Monday, September 28

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What to do by Floors and Walls

Plays this week: 3
Total plays: 10347

Posted: 29 February 08

It's rare to see a band doing anything really new, but Floors and Walls are bucking the trend with a genuinely original sound. Frontman, MC, and all-round lad Alex Adams comes from a drum n' bass background, while the rest of the band was raised on the likes of Rage Against the Machine, the Chili Peppers, and Muse. The result has been described as 'The Streets meets Rage Against the Machine.'

There is a tangible excitement in the audience at Floors and Walls gigs, and that's because people know they are seeing the start of something important. “I think the best music happens when you combine polar opposites,' explains guitarist Dom McNulty, 'We sound a bit like the Arctic Monkeys on speed!' Dom had previously played with Adam Shamp (drums) and Ian Booth (bass), but the band didn't gel until they jammed with Alex.

'We were sceptical at first, because we weren't into the same music at all,' says Alex of their first meeting, 'I was totally into drum 'n bass and didn't listen to any band music. But we played some Chili Peppers songs and we were like, 'This is really cool.'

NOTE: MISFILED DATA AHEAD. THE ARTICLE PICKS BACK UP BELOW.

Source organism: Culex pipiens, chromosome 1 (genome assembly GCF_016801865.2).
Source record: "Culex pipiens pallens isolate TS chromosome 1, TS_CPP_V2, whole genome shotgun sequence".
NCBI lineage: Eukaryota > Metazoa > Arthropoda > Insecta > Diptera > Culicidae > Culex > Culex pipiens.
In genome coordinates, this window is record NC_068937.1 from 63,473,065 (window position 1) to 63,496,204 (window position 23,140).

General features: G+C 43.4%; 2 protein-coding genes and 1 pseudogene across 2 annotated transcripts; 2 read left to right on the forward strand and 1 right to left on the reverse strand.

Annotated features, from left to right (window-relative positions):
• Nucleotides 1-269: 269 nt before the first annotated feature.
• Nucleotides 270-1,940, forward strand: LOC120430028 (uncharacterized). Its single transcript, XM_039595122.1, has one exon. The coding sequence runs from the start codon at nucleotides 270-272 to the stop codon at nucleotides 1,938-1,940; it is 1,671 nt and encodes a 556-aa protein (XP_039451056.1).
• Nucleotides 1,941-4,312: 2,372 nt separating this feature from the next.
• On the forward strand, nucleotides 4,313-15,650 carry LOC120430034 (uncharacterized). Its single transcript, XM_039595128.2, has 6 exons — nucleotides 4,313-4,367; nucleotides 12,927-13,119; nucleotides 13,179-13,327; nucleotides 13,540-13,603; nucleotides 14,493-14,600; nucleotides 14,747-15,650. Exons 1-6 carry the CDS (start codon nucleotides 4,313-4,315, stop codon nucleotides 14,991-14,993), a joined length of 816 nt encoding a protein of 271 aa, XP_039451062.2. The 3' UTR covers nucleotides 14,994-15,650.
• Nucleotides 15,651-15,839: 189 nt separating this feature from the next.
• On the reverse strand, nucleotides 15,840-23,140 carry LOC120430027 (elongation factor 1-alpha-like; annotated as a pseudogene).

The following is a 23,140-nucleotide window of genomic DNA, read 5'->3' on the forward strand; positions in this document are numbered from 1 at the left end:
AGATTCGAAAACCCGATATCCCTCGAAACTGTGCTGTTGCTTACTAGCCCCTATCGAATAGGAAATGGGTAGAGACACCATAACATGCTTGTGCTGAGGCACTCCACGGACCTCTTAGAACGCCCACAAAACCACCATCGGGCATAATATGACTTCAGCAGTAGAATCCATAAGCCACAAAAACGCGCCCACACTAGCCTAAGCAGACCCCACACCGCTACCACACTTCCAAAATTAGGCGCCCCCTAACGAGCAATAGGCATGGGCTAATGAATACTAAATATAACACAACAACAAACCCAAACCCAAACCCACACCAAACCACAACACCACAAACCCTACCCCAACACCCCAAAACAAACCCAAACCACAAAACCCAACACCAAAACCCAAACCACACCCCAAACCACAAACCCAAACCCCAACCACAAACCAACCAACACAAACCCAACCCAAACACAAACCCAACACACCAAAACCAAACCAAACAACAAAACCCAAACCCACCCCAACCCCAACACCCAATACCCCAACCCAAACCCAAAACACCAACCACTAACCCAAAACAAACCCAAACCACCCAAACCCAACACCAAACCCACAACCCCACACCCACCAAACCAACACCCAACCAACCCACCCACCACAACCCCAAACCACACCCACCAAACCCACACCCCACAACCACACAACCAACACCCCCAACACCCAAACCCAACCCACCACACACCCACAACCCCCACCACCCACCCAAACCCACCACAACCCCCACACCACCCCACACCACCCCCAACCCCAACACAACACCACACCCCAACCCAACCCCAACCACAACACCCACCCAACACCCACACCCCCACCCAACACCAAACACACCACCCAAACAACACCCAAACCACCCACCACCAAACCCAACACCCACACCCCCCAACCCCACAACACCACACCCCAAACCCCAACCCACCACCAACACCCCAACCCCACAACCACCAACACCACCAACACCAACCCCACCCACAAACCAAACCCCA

Adam picks up the story: 'We all knew 'Megalomaniac' by Incubus apart from Alex, so the band played the track and Alex just MC'ed over the top. It worked really well, so we had to write our own songs.'

That was spring 2006. In Brighton, where Floors and Walls are based, the buzz was immediate. Local radio station Juice FM championed the band from the beginning, and even without management or any organised press campaign, word about the band spread instantly. Gigs were packed, and band were soon gigging further afield at places like the Borderline (London) and Manchester. Kula Shaker producer Kevin Nixon wasted no time in getting them into a studio to capture their live energy.

Because of the band's unique fusion of sounds, Floors and Walls have the opportunity to cross over between the usually separate audiences for drum n' bass and rock music. 'I think everybody can take something from it because it's so diverse,' says Ian. 'We all bring our own influences to it and see what happens.'

In spite of the hype, the band has its feet on the ground. 'It comes down to four people in a room turning out tunes,' says Shamp. 'We just try to play gigs and enjoy it.'

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